Hastur. Our final Great Old One from the Bestiary 4. Assuming, that is, that he actually is a Great Old One, since there’s evidence that his King in Yellow manifestation is actually just an avatar of a greater Hastur who is an Outer God. So the short version is that he’s seriously bad news.
I won't even get into Hastur’s origins, since we have Wikipedia for that. Suffice it to say that Hastur/the King in Yellow goes all the way back to Ambrose Bierce and especially Robert W. Chambers in the 1890s. Practically a meme from the beginning—think Slender Man for the literary set—he’s found his way into works from Lovecraft and Derleth to Stephen King to The Forgotten Temple of Tharizdun and Dungeon magazine (Matthew Hope’s “And Madness Followed”). And where he goes, the Yellow Sign follows—and with it, madness.
Hastur is by far the most flexible and utilitarian (in a good way) of the published Great Old Ones. Bokrug is fine as a final boss monster in terms of statistics, but you’ll have to do a lot of work to build him up, as he’s not exactly a marquee name. (He’s not even evil!) Cthulhu is a problem on the opposite end of the scale—once you open that box, it’s open. With all his baggage, once your players know they’re facing Cthulhu you’re playing a different kind of Pathfinder. (One might even argue you’re playing…oh, I dunno, Call of Cthulhu.) And once you’ve invoked Cthulhu you pretty much have to end with a really nasty Big Bad—a supremely powerful cultist or one of his CR 20 star-spawn, if not the Dreamer in the Deep himself.
But Hastur… Well, the Yellow Sign has cropped up throughout the multiverse. PCs might face Hastur’s minions once and never again. Or, drawn to the chaos surrounding them, the King in Yellow himself might interpose in their final adventure, as one great penultimate hurdle, one last complicated surprise to be tamped down before the party can face their final foe.
Yet at the same time, if you want a Great Old One to be in you game from Day One, there’s no better place to start than with Hastur. In their first adventure, PCs find strange yellow glyphs in the bad guy’s lair. As they progress in levels, they occasionally spot golden graffiti whose meaning eludes them. The Sign pops up again at the asylum they clean out, then at the opera, then at the club for decadent nobles. And soon they’re battling serious monsters, serious cultists, serious creatures from other worlds/stars/times/realities…and then finally the King in Yellow himself. And gods forgive them if they touch his tattered robes…
Adventurers find themselves compelled to collect the pieces of an opera—a work of music, text, dance, and stagecraft that seems to promise great rewards. Only as the publication date of the collected work nears does the dark nature of the manuscript begin to reveal itself. Now the adventurers race against time—not to mention the aeons and inevitables who accuse the party of having threatened reality, and the proteans who want to devour the world—to stop the work from being published. If the opera is performed, Hastur will enter this world—and the more complete the preparations have been, the greater his power will be.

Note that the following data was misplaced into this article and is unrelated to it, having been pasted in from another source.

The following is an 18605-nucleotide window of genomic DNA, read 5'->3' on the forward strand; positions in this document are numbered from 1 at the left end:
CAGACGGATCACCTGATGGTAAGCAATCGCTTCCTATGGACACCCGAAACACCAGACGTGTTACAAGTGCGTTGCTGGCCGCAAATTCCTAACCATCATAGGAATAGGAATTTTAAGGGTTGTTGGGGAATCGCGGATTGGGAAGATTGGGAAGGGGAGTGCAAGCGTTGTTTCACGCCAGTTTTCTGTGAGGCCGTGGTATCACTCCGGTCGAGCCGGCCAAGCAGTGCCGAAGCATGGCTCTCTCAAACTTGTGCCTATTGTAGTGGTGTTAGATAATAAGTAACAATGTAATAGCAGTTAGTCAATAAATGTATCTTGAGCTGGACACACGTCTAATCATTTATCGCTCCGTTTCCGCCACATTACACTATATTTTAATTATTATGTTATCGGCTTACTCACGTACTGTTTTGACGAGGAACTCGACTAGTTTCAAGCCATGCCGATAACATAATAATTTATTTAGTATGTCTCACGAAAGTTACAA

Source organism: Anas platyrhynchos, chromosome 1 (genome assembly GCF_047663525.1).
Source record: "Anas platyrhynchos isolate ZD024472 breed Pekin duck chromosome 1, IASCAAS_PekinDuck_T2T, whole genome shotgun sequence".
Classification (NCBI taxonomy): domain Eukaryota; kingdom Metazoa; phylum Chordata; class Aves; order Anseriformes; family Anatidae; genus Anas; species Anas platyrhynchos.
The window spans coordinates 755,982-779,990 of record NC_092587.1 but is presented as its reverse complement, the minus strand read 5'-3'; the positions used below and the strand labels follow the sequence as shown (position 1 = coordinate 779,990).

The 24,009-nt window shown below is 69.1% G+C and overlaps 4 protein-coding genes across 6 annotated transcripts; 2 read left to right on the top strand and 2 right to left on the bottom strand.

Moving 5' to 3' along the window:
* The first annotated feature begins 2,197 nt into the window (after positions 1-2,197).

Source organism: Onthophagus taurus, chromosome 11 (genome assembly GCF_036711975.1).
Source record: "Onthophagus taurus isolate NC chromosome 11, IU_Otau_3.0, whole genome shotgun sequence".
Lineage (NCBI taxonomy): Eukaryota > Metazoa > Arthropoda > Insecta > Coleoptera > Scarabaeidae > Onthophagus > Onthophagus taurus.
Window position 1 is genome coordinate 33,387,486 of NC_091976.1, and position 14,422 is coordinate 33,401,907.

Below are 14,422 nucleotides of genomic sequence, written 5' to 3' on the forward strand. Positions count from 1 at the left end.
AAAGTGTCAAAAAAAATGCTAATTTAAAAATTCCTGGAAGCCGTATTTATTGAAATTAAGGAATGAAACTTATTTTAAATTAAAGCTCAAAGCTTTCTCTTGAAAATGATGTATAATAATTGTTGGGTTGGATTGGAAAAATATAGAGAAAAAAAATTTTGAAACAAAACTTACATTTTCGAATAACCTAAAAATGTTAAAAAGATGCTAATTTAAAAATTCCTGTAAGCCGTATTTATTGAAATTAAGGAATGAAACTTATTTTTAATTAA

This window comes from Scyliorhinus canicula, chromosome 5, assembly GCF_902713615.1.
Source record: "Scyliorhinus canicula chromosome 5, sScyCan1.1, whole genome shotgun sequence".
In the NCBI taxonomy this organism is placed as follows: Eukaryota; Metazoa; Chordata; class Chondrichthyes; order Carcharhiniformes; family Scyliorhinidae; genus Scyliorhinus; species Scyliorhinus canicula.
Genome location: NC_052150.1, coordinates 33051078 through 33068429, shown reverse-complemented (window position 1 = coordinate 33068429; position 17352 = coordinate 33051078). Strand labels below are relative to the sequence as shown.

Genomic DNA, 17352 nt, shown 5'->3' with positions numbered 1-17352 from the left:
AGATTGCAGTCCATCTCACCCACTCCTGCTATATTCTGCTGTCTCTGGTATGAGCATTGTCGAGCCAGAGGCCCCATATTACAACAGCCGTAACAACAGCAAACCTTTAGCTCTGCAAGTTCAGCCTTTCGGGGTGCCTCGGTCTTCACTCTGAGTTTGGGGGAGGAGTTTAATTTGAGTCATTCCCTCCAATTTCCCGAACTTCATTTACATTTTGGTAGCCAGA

Plane-hopping adventurers flee the Plateau of Leng and its monstrous denizens only to arrive at the shores of the Lake of Hali on Carcosa. Populated by chaotic divs and azi, the cities of this place seem to crumble as the adventurers watch, then spring to life behind them. Eventually, they meet the only true humanoids in this place—the Wizards in Marigold—who welcome them (and then trap them) in their sprawling complex, assuring them that the Master will be coming soon and that he longs to meet them face-to-face.
In the early Middle Ages, Charlemagne and his knights save the Pope from being torn apart by Romans driven mad by the Yellow Sign. In the 1600s, Cardinal Richelieu’s rule is autocratic and sometimes cruel for a reason: Only he knows the House of Bourbon has given itself over to Hastur. (Indeed, even the gold fleur-de-lis of France’s heraldry is a sanitized nod to Hastur’s influence.) And on the barricades of New Eiffel in 2400, young technomancers and cyberberserks battle the morlock thralls and robot servitors of the Carcosan invaders. Roughly every 800 years, Hastur threatens to destroy France…and now adventurers from three eras in history will unite to take the fight to Hastur’s mad home.
—Pathfinder Bestiary 4 140–141
Tharizdun is not quite Hastur (for one thing, he’s more elemental-y or Far Realm-y or Abyss-y, depending on the edition), but he’s also not not Hastur. In other words, it’s up to you.
Hastur is also the only Medium published Great Old One, meaning he’s a terrifying threat that doesn't have to level buildings to destroy the world.
Back when I did my big countdown of the D&D 3.0/3.5 books I thought every Pathfinder GM should have, I put the Book of Vile Darkness at #1. I go back and forth over whether that was the right call, but if you’ve got Hastur in your game, it’s a must. From feats like Dark Speech to rules for sadism and masochism to some really nasty Vile spells, there is no better was to portray a cult of decadent nobles and actors who are inexorably giving themselves over to evil.
Once again, apologies for the incompleteness (for Tumblr readers) or flat-out absence (for Blogger readers) of yesterday’s post. I had a work function that kept me out till nearly midnight, then I got home only to find my laptop had no juice and I’d left my charger at work. The full entry is now up on both sites.
(I probably can’t get away with too much sad violin music, because the work function was going to see the touring production of Chicago and then being lucky enough to go to the cast party afterwards. My life is hard sometimes. For you theater/TV geeks out there, I did not meet John O’Hurley (Seinfeld’s J. Peterman), but he was great in the show.)